Of all the follow-up projects that surfaced in the years after The Silence of the Lambs changed the landscape of serial killer entertainment, CBS' new trauma drama Clarice is perhaps the most unexpected. Rather than tying its hook to the cannibalistic Hannibal Lecter that every other project focused on – for legal reasons more than anything else – Clarice is all about its titular FBI agent and the emotional turmoil she experienced after her PTSD-inspiring experiences with Hannibal and Buffalo Bill. So it's obvious why fans are curious whether or not the O.G. Clarice Starling, actress Jodie Foster, will be tuning in.
While it's not exactly common behavior for actors to watch movie sequels that they aren't involved with, it does happen. This particular case may also have the advantage of Clarice being more of a standalone project as opposed to a direct sequel, such as 2001's baffling Hannibal, with Julianne Moore taking over the Clarice role. As such, even though the CBS thriller does indeed feature direct references to Silence of the Lambs, it's at least one layer removed from Jodie Foster's connection to the material. But how does Foster feel about it, and is she planning on tuning in? Infer what you will from the actress' interview with Uproxx. In her words::
It's probably safe to assume that Jodie Foster is not cancelling previously settled plans in order to stay at home on Thursday night in order to watch CBS' Clarice with the rest of America. That said, it's mildly surprising that she even entertained the notion with something other than a flat, "Nah, fam." Actors tend to have zero concern or shame in making it known that they won't be watching particular projects, especially ones that connect to major moments from their careers. So while it seems like Foster was perhaps going to say she "probably" won't watch The Originals' Rebecca Breeds taking over the role, that hesitation and reversal could potentially mean Foster will let her curiosity about her character's next phase take over.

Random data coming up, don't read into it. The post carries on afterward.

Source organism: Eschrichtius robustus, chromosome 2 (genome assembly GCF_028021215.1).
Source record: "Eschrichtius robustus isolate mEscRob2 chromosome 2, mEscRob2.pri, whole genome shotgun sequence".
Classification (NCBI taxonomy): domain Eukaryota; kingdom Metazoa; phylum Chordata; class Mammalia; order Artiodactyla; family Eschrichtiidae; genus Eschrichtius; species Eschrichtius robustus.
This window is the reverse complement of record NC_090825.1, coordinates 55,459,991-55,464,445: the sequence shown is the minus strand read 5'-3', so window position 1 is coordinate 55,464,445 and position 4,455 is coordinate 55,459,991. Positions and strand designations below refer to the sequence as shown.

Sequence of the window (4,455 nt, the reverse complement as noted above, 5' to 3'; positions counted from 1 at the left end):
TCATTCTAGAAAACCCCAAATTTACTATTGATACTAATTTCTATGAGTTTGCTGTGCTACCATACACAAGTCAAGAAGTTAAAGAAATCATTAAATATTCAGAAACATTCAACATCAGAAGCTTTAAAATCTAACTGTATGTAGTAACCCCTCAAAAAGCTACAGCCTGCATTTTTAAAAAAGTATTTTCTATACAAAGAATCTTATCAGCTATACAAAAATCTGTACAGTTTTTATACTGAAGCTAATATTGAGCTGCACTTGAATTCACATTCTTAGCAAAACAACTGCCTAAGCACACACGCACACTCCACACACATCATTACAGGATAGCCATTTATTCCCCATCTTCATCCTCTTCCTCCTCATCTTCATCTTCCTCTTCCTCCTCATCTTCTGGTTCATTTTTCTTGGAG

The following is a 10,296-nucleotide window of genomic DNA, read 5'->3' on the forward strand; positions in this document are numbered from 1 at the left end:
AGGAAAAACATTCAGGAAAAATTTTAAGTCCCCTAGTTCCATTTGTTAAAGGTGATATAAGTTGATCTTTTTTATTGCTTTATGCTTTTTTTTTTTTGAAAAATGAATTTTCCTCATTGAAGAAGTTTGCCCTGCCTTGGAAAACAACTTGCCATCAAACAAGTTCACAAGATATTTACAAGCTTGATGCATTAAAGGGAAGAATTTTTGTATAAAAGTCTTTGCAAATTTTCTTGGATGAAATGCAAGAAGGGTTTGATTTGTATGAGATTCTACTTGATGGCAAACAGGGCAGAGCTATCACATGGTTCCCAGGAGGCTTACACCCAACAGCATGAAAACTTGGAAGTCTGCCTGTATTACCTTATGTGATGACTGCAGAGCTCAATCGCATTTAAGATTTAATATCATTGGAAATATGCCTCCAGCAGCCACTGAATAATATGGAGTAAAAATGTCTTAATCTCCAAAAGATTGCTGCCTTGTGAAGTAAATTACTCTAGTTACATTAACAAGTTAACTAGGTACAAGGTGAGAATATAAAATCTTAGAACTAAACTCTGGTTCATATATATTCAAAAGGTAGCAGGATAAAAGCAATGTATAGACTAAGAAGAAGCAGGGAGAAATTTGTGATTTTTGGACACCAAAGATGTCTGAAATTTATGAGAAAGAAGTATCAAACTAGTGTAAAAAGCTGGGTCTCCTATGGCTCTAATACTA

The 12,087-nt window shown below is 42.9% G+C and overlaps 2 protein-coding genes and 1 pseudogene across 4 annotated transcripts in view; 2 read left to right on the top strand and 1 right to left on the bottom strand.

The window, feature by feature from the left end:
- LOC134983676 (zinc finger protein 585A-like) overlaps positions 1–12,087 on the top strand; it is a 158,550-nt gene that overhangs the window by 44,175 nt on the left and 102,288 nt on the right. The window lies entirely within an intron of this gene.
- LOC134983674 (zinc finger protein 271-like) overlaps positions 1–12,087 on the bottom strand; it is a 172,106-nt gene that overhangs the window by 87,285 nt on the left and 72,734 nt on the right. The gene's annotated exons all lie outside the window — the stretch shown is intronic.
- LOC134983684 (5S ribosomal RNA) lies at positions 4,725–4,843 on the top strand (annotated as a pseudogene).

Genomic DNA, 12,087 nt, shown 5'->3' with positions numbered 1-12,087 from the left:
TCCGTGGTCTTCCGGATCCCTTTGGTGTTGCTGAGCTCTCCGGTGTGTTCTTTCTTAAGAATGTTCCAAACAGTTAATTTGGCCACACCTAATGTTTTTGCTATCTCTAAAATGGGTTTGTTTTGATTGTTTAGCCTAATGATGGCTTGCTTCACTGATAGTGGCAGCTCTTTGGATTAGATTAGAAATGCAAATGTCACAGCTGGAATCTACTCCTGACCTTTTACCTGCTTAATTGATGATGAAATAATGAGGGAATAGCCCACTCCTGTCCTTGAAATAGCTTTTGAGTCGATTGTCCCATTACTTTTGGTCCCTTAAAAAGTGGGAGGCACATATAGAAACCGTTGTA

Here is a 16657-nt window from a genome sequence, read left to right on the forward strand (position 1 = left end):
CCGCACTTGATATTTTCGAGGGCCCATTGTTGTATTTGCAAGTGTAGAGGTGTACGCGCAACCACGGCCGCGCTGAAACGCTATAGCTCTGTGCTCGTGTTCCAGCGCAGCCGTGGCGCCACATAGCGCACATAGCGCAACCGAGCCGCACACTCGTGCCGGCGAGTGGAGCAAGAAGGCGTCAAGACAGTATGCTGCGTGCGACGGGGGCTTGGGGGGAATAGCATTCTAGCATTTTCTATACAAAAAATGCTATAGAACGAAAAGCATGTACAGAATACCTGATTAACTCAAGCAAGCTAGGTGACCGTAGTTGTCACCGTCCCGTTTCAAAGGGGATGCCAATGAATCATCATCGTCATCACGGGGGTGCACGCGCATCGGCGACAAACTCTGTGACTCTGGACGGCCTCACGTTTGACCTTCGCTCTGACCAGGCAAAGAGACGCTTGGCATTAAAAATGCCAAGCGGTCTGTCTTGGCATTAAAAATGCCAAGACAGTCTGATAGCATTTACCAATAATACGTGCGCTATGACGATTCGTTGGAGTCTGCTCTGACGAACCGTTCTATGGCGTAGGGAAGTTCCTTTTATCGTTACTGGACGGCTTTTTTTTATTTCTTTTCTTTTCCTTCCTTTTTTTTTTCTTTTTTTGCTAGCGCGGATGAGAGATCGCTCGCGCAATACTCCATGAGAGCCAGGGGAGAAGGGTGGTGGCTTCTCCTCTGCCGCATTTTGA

Jodie Foster was lightly pressed for clarity, and was asked if she would maybe stop on Clarice if she was flipping through channels looking for something to watch. Her answer was slightly more positive, if not exactly a full embrace of the CBS drama. In her words:
Jodie Foster's standpoint there is perfectly sensible, since Silence of the Lambs has a proven legacy, and stands as one of the very few films that swept the Academy Awards' five main categories – Best Movie, Lead Actor and Actress, Director and Adapted Screenplay. I imagine fans would have raised a suspicious eyebrow had Foster become a full-fledged Fannibal for Bryan Fuller's exquisite Hannibal drama on NBC, especially considering that show wasn't legally able to use Clarice Starling as a character. But it's totally understandable for the actress to be hesitant about embracing a new Lambs-related project that she isn't personally or professionally invested in.
While CBS would probably love to have Jodie Foster as a vocal cheerleader for its new Clarice show, I'm betting they're more hopeful that millions of non-celebrity viewers are eager to tune into the new show when it debuts on February 11 at 10:00 p.m. ET.
Nick is a Cajun Country native, and is often asked why he doesn't sound like that's the case. His love for his wife and daughters is almost equaled by his love of gasp-for-breath laughter and gasp-for-breath horror. A lifetime spent in the vicinity of a television screen led to his current dream job, as well as his knowledge of too many TV themes and ad jingles.
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